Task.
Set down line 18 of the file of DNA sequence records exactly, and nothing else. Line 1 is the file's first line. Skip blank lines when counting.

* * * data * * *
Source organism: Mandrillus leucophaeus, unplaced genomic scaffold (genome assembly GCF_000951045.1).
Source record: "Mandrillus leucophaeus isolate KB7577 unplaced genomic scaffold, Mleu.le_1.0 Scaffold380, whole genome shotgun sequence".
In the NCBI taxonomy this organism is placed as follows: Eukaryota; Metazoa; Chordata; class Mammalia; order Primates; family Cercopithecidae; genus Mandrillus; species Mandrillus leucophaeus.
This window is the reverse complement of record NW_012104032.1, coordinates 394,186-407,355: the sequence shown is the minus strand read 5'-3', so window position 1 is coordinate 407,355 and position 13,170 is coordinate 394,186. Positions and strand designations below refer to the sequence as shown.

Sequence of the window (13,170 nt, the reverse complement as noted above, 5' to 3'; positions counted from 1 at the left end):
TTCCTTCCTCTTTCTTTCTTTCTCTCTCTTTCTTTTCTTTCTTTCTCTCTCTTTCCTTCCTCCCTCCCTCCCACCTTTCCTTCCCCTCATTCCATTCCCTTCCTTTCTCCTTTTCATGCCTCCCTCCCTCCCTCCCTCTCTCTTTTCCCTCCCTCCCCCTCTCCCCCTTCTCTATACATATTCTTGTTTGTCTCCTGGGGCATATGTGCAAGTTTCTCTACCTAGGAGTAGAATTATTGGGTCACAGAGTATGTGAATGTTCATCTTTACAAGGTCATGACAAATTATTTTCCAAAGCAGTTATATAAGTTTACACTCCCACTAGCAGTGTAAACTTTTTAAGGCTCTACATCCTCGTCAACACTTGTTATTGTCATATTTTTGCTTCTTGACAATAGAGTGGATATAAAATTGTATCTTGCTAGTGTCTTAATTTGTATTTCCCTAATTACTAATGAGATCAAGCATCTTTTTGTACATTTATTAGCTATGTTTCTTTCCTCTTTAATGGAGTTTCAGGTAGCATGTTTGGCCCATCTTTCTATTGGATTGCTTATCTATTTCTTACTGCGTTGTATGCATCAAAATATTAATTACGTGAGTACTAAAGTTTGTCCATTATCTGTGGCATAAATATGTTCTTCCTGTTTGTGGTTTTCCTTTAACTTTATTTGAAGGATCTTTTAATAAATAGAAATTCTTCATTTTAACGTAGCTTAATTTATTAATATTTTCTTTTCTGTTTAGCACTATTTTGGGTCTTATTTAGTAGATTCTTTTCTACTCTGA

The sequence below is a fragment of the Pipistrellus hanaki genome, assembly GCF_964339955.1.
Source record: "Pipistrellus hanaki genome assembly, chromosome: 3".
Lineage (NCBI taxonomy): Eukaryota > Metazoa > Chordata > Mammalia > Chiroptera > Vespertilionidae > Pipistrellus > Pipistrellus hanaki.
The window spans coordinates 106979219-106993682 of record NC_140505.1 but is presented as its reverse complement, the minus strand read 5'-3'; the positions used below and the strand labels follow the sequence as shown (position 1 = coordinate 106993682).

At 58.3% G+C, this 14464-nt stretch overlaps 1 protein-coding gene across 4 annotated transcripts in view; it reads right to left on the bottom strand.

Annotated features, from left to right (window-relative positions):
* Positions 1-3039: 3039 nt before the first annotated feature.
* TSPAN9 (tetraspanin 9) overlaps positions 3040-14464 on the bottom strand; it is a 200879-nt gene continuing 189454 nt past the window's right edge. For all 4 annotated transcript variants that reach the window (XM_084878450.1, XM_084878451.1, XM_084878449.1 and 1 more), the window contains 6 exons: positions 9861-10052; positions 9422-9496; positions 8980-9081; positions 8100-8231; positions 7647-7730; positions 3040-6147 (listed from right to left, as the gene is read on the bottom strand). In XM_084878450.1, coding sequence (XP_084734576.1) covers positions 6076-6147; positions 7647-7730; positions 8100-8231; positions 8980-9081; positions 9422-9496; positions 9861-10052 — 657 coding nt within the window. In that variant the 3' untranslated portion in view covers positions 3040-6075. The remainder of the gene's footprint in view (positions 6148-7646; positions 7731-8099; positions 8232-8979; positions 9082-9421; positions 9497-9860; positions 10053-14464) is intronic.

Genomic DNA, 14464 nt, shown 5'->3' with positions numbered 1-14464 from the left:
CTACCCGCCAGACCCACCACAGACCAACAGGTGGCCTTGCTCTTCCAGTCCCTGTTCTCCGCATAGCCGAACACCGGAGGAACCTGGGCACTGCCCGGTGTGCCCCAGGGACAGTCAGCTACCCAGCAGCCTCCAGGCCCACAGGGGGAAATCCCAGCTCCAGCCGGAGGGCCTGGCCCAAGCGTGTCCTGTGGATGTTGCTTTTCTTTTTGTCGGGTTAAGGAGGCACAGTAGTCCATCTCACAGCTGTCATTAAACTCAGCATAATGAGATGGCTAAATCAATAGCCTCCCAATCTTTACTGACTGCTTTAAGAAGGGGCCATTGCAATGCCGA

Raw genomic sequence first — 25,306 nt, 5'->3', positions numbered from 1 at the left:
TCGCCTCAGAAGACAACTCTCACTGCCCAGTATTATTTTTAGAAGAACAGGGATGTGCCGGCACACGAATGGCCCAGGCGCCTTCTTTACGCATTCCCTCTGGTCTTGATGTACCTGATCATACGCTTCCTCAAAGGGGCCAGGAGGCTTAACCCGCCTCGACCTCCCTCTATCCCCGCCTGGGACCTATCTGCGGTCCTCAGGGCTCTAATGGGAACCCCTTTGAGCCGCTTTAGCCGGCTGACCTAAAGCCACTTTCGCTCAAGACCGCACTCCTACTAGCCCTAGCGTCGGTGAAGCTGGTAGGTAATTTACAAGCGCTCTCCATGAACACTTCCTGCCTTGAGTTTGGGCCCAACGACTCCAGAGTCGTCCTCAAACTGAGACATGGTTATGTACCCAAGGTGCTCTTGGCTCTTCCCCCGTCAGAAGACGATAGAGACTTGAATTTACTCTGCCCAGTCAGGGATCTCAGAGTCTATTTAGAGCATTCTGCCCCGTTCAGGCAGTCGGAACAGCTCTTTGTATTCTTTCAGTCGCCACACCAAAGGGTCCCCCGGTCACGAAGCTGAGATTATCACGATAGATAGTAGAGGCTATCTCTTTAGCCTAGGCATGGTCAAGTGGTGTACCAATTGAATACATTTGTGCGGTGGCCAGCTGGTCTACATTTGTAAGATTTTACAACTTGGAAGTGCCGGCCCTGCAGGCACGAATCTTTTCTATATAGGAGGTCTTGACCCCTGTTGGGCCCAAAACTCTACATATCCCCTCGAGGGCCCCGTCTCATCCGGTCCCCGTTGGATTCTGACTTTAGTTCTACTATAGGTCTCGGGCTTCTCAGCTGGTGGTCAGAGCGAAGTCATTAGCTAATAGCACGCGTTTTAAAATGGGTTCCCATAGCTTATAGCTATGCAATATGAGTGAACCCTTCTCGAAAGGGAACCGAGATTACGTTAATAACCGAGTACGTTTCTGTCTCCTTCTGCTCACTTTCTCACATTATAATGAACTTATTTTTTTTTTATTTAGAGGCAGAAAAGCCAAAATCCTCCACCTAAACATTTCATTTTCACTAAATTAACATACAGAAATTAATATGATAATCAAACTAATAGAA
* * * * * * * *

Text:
TCGCCTCAGAAGACAACTCTCACTGCCCAGTATTATTTTTAGAAGAACAGGGATGTGCCGGCACACGAATGGCCCAGGCGCCTTCTTTACGCATTCCCTCTGGTCTTGATGTACCTGATCATACGCTTCCTCAAAGGGGCCAGGAGGCTTAACCCGCCTCGACCTCCCTCTATCCCCGCCTGGGACCTATCTGCGGTCCTCAGGGCTCTAATGGGAACCCCTTTGAGCCGCTTTAGCCGGCTGACCTAAAGCCACTTTCGCTCAAGACCGCACTCCTACTAGCCCTAGCGTCGGTGAAGCTGGTAGGTAATTTACAAGCGCTCTCCATGAACACTTCCTGCCTTGAGTTTGGGCCCAACGACTCCAGAGTCGTCCTCAAACTGAGACATGGTTATGTACCCAAGGTGCTCTTGGCTCTTCCCCCGTCAGAAGACGATAGAGACTTGAATTTACTCTGCCCAGTCAGGGATCTCAGAGTCTATTTAGAGCATTCTGCCCCGTTCAGGCAGTCGGAACAGCTCTTTGTATTCTTTCAGTCGCCACACCAAAGGGTCCCCCGGTCACGAAGCTGAGATTATCACGATAGATAGTAGAGGCTATCTCTTTAGCCTAGGCATGGTCAAGTGGTGTACCAATTGAATACATTTGTGCGGTGGCCAGCTGGTCTACATTTGTAAGATTTTACAACTTGGAAGTGCCGGCCCTGCAGGCACGAATCTTTTCTATATAGGAGGTCTTGACCCCTGTTGGGCCCAAAACTCTACATATCCCCTCGAGGGCCCCGTCTCATCCGGTCCCCGTTGGATTCTGACTTTAGTTCTACTATAGGTCTCGGGCTTCTCAGCTGGTGGTCAGAGCGAAGTCATTAGCTAATAGCACGCGTTTTAAAATGGGTTCCCATAGCTTATAGCTATGCAATATGAGTGAACCCTTCTCGAAAGGGAACCGAGATTACGTTAATAACCGAGTACGTTTCTGTCTCCTTCTGCTCACTTTCTCACATTATAATGAACTTATTTTTTTTTTATTTAGAGGCAGAAAAGCCAAAATCCTCCACCTAAACATTTCATTTTCACTAAATTAACATACAGAAATTAATATGATAATCAAACTAATAGAA